And I put together the pieces and realized, wow! There's a whole world of disease pathways out there that are huge and I began to discover that they tower over cholesterol in terms of importance. I knew that no one really knew this, and I thought I discovered it. I'll admit now, I was under the impression that I had discovered and it was later I discovered the low carb community and began to discover other people talking about these topics. But at first I thought I'd really happened upon it with my research. I felt driven to tell the engineers at work because I knew we had overweight guys, and I knew probably half our engineers had some level of metabolic syndrome, and I discovered it was massively important. I said, "Okay, I'm going to go into work." And I made the decision I'm going to give a technical talk. I'd given many advanced technical talks ATTs on the technology in our high volume business. But I said, "I'll go in and give one on metabolic syndrome."
And this is after you learning about it for about two, three weeks and you're ready. You're like, "Okay." Or did you study these for longer?
Longer and fairness, yeah two or three weeks, I realized I was onto something huge. And actually one Wednesday evening, I realized I could predict from my research that I could make a hypothesis, that serum ferritin or the iron loading in the blob that I had high. I realized that that was a sixth marker for metabolic syndrome, and that was before I got any doubt on it. I went down and delved and I found a paper on a Wednesday night that proposed that serum ferritin should be the sixth marker for metabolic syndrome and I went, "Bingo!" 'Cause I predicted that with no proof and I realized then I had it. The moment as a problem solving engineer, you realize I've got 90% of it. I've got 90% of what I need to know.
I got very excited but then I went on and became obsessed with lipoprotein and cholesterol metabolism, because I was brought into all of that true insulin resistance which raises LDL particle count. And I realized that the LDL particle count was being perceived as a really good cholesterol risk measure. But I knew from my research that that's mostly because hyper insulin anemic states raise the particle number. I realized they were even misconstruing or misunderstanding that.
Six months of study and putting together a lot of material I gave the first lectures. I made sure I was very well researched before I actually went up in front of a room of a hundred plus, and actually lectured them on health. But when I did, there was an enormous positive response, because we have several hundred engineers, and all of them knew that I was who I was. And they kind of knew without being arrogant that if I've gone off and researched something heavily, it's highly unlikely I'm going to be incorrect. They were interested and we had the discussion on the 48 minutes, or 50-minute Q&A afterwards, and I was able to answer every question that came up, including all of the contradictory questions. That was important.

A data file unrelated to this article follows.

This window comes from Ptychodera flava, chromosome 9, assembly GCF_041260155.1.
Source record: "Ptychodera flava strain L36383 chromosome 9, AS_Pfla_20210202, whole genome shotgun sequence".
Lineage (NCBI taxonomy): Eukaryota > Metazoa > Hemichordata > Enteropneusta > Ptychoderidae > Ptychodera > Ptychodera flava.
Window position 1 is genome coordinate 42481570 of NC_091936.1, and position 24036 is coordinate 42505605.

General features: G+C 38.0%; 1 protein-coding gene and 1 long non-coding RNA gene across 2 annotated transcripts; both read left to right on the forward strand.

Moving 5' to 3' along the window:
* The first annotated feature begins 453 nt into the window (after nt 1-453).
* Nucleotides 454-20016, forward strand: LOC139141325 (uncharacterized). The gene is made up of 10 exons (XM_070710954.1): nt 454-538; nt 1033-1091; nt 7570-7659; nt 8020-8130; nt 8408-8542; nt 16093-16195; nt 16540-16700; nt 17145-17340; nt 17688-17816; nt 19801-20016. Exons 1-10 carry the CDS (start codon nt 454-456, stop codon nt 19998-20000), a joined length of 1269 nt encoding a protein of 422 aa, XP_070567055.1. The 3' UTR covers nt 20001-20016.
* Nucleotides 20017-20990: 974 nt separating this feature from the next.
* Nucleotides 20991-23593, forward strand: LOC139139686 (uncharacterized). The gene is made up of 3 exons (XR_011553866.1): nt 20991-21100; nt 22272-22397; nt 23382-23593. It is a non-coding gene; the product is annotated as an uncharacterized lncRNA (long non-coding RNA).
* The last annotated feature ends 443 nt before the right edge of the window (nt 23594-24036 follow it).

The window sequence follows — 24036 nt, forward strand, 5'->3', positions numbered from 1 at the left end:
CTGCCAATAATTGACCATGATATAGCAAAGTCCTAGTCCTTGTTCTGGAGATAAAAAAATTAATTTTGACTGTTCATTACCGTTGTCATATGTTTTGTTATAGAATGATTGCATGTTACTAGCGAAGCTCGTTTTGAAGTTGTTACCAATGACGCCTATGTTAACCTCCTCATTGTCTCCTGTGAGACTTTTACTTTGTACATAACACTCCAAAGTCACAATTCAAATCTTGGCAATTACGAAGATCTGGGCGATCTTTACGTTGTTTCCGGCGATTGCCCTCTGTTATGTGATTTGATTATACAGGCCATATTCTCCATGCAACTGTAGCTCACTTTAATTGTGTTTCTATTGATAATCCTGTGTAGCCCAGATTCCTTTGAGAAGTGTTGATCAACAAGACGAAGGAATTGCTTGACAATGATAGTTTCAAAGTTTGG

Yeah, but how could they be all wrong for 50 years on carbohydrate and fat? But how could they be wrong on cholesterol? Sure, we've heard it for decades and all of those questions, where the people found it hard to believe what I was saying could be true, and I answered them all and I brought them more papers and I explained the graphs, and I got the balls. Once I got this balls and I realized I was helping people, that was it I was hooked.
Yeah, this is me speaking from Silicon Valley. I think the way I kind of see the world unshaken is that you see, the Internet revolution really disseminating and decentralizing the power of computing. You can make the argument that cryptocurrencies is decentralizing information around financial institutions, and this movement that you're a part of or collectively a part of, you could call it bio-hacking or citizen science. It's really decentralizing medical and health knowledge. And I think one thing that I want to just caveat and I think referencing the doctors that you were initially working with and bouncing ideas from.
I don't think they were saying that doctors have mal intention or bad intentions here. I think that it's a matter of training and time, it's actually in the American healthcare system. They're trained to build the codes, and you're incentivized, that's kind of trend through your patients. You have 10, 15 minutes to go through and knock out as many prescriptions as possible, essentially. But if actually have time to sit down with a doctor and we've had multiple MDs on the program talking about this. It sounds like they know the system is flawed, they know that training is not ... Some of my friends are going through medical school now just recently wrapped up, they had four hours of nutritional lecture out in an entire program of four years.
I think we're in this cultural, institutional glacial pace, and you're also fighting at the front lines at these conferences. Do you have any ideas or thoughts there, how to change a system? Because I think the doctors want to help people, I have no doubt that they're good people and want to do their jobs well. It sounds like there's some of the institutional reimbursement payment structure that might be flawed, but that might be impossible for just citizens to just engage with.